“Yes, sir,” I replied. How many of life’s little truths are buried and never spoken of again? But I remembered that day in the Italian countryside years later when Vladimir Putin ascended to power in Russia.  I listen to our media seek to define Putin’s KGB career as inconsequential. Really? What is the cost of that lie?

Our beliefs are crafted and formed out of the reality of our experiences.  It is one thing to read about events and quite another to live them. That day my belief in my skills as a driver was validated along with my suspicions of being targeted by unfriendlies from the other side of the iron curtain.

Belief can be defined as the mental acceptance or conviction of some idea’s truth or actuality. According to many philosophers, a belief is a “propositional attitude.” As a proposition, it has a specific meaning that can be expressed in a sentence. As an attitude, a belief involves a mental stance on its truth.

Beliefs are significant because we hold them to be accurate and provide the basis for understanding and acting within the world. Ideas, or perhaps more realistically, belief systems, provide the ‘mental scaffolding’ for appraising the environment, explaining new observations, and constructing a shared meaning of the world.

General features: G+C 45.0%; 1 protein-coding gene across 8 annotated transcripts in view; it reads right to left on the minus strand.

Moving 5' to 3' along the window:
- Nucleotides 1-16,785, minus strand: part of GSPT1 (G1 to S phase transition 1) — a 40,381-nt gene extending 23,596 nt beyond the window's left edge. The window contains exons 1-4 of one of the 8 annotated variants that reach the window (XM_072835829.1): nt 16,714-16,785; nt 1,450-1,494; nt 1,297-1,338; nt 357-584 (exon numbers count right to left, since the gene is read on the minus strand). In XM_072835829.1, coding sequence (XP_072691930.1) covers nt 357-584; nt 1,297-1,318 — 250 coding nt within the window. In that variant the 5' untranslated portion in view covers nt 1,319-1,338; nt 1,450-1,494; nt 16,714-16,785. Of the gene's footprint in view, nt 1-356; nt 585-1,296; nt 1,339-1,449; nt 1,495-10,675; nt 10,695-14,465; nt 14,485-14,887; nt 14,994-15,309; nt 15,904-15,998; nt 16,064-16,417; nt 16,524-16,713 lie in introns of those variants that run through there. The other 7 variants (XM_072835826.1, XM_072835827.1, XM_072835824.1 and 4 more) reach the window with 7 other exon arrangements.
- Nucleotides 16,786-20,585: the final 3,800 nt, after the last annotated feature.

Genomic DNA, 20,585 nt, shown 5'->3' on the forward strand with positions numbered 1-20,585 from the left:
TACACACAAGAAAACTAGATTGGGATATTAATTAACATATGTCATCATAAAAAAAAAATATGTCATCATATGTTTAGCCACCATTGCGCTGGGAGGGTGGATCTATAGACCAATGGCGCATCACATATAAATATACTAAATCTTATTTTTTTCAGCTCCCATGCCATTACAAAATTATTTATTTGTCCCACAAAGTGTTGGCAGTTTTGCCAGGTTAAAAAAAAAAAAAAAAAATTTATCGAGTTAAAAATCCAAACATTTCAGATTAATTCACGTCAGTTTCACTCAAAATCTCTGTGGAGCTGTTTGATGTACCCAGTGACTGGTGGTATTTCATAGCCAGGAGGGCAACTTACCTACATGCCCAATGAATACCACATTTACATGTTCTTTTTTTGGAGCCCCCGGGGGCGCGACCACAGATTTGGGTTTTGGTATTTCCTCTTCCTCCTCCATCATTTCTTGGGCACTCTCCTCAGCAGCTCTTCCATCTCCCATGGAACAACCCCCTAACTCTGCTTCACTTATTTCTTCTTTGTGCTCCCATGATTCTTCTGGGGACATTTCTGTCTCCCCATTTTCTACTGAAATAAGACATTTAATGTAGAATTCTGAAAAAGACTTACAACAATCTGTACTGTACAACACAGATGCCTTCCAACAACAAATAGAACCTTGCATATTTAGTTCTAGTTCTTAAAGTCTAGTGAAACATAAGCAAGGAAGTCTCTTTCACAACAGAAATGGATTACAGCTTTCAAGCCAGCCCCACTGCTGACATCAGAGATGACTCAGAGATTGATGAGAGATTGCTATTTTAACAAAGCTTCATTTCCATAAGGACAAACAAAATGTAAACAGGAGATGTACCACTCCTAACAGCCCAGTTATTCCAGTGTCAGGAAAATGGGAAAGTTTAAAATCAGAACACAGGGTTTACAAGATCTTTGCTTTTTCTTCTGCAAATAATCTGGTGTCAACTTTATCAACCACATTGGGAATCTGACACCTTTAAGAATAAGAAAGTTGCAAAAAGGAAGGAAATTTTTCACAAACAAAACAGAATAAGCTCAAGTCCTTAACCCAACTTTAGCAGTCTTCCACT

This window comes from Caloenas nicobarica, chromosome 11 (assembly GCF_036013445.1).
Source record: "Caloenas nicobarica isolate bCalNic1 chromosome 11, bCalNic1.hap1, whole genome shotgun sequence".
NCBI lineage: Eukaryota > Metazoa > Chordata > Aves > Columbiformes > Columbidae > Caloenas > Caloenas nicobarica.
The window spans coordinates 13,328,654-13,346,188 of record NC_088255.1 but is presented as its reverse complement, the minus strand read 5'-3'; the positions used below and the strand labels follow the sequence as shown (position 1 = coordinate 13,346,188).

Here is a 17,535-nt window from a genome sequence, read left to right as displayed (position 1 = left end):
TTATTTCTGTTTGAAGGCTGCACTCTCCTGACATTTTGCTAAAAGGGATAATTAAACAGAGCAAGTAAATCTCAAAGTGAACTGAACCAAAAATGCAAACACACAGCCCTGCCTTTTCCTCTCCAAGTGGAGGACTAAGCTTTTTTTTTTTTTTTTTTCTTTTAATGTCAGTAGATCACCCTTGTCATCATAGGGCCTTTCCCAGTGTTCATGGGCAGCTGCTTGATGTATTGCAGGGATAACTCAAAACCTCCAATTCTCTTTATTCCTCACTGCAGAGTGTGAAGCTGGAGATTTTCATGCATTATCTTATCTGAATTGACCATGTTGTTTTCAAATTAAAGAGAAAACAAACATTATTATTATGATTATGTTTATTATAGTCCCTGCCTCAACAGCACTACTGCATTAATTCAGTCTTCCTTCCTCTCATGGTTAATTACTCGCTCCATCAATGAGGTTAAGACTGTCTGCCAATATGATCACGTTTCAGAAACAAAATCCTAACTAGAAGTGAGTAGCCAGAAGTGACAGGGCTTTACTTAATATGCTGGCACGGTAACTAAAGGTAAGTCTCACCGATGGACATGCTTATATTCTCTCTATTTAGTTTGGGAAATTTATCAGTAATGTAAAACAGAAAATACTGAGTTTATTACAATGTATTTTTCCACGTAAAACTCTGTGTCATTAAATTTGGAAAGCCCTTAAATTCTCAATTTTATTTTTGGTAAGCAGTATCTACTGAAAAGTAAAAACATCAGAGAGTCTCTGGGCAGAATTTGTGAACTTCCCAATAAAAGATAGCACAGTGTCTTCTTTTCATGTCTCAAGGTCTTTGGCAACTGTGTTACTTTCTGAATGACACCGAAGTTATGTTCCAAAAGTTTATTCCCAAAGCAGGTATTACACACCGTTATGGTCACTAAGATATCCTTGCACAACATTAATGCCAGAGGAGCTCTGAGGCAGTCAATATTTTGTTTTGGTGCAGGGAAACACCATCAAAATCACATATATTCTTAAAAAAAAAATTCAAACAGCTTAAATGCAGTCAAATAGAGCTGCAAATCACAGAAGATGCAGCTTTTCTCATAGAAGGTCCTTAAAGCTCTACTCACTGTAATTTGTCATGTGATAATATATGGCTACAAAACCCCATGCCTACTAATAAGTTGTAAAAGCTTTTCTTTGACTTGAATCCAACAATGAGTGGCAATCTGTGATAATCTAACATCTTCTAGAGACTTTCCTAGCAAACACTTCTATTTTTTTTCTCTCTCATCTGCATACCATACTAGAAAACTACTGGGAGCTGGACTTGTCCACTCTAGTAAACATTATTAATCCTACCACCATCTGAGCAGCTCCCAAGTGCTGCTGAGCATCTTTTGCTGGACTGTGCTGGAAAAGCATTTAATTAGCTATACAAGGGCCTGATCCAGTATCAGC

Believe has four overlapping functions. First, beliefs provide a consistent and coherent representation of our world and our place in it. This intuitively coherent and ever-present framework allows us to pursue goals, avoid threats, and regulate our behavior in response to environmental changes.

Second, as a stable representation, beliefs provide an explanatory framework for interpreting the world and processing incoming information.

Third, beliefs’ explanatory framework helps us configure and calibrate perception, language, memory, and attention. Ideas provide the interpretive “lens” that shapes our experience of the world.